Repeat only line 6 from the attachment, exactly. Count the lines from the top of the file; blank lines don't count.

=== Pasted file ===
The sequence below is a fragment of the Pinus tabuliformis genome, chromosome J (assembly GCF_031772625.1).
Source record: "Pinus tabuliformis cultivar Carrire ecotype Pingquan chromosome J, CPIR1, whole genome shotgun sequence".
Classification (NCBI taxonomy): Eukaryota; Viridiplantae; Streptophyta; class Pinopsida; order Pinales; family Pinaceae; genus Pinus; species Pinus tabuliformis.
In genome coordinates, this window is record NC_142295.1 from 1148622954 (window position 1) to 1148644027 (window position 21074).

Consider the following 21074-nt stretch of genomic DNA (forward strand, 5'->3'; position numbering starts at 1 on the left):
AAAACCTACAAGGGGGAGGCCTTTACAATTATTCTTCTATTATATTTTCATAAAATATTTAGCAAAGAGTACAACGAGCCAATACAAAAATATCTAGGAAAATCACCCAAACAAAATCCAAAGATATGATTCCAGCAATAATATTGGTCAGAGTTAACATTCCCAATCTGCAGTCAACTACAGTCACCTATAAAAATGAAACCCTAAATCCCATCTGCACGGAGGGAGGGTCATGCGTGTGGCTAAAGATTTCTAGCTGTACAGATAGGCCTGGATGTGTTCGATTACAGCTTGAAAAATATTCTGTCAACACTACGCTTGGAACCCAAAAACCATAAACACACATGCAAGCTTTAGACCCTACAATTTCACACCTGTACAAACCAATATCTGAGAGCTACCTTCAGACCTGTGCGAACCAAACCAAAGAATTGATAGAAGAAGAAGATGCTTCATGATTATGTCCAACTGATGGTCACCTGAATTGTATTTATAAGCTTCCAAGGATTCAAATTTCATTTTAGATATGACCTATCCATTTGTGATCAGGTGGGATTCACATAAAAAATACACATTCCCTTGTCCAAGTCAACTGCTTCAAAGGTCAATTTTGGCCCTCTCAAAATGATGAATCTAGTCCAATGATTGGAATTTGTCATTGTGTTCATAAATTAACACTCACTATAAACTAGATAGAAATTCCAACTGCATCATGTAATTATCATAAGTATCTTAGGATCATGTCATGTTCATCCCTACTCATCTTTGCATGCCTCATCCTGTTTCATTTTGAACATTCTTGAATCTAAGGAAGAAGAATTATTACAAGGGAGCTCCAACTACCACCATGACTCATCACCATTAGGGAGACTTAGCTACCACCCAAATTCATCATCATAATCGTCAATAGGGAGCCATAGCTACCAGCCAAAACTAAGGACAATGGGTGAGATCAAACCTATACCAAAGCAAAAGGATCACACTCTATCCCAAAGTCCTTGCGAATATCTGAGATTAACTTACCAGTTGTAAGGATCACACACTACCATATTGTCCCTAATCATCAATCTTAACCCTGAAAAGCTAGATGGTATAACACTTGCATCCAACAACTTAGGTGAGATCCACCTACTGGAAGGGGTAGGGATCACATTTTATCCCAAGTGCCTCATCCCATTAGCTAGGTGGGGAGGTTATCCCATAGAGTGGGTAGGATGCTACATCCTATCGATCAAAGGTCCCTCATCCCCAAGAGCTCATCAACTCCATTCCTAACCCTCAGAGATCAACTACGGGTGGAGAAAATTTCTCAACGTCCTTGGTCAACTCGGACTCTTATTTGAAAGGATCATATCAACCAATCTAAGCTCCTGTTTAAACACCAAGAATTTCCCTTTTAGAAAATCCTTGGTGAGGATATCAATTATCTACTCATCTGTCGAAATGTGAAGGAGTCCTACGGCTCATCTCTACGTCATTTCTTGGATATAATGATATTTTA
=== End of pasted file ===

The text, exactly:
AAAACCTACAAGGGGGAGGCCTTTACAATTATTCTTCTATTATATTTTCATAAAATATTTAGCAAAGAGTACAACGAGCCAATACAAAAATATCTAGGAAAATCACCCAAACAAAATCCAAAGATATGATTCCAGCAATAATATTGGTCAGAGTTAACATTCCCAATCTGCAGTCAACTACAGTCACCTATAAAAATGAAACCCTAAATCCCATCTGCACGGAGGGAGGGTCATGCGTGTGGCTAAAGATTTCTAGCTGTACAGATAGGCCTGGATGTGTTCGATTACAGCTTGAAAAATATTCTGTCAACACTACGCTTGGAACCCAAAAACCATAAACACACATGCAAGCTTTAGACCCTACAATTTCACACCTGTACAAACCAATATCTGAGAGCTACCTTCAGACCTGTGCGAACCAAACCAAAGAATTGATAGAAGAAGAAGATGCTTCATGATTATGTCCAACTGATGGTCACCTGAATTGTATTTATAAGCTTCCAAGGATTCAAATTTCATTTTAGATATGACCTATCCATTTGTGATCAGGTGGGATTCACATAAAAAATACACATTCCCTTGTCCAAGTCAACTGCTTCAAAGGTCAATTTTGGCCCTCTCAAAATGATGAATCTAGTCCAATGATTGGAATTTGTCATTGTGTTCATAAATTAACACTCACTATAAACTAGATAGAAATTCCAACTGCATCATGTAATTATCATAAGTATCTTAGGATCATGTCATGTTCATCCCTACTCATCTTTGCATGCCTCATCCTGTTTCATTTTGAACATTCTTGAATCTAAGGAAGAAGAATTATTACAAGGGAGCTCCAACTACCACCATGACTCATCACCATTAGGGAGACTTAGCTACCACCCAAATTCATCATCATAATCGTCAATAGGGAGCCATAGCTACCAGCCAAAACTAAGGACAATGGGTGAGATCAAACCTATACCAAAGCAAAAGGATCACACTCTATCCCAAAGTCCTTGCGAATATCTGAGATTAACTTACCAGTTGTAAGGATCACACACTACCATATTGTCCCTAATCATCAATCTTAACCCTGAAAAGCTAGATGGTATAACACTTGCATCCAACAACTTAGGTGAGATCCACCTACTGGAAGGGGTAGGGATCACATTTTATCCCAAGTGCCTCATCCCATTAGCTAGGTGGGGAGGTTATCCCATAGAGTGGGTAGGATGCTACATCCTATCGATCAAAGGTCCCTCATCCCCAAGAGCTCATCAACTCCATTCCTAACCCTCAGAGATCAACTACGGGTGGAGAAAATTTCTCAACGTCCTTGGTCAACTCGGACTCTTATTTGAAAGGATCATATCAACCAATCTAAGCTCCTGTTTAAACACCAAGAATTTCCCTTTTAGAAAATCCTTGGTGAGGATATCAATTATCTACTCATCTGTCGAAATGTGAAGGAGTCCTACGGCTCATCTCTACGTCATTTCTTGGATATAATGATATTTTA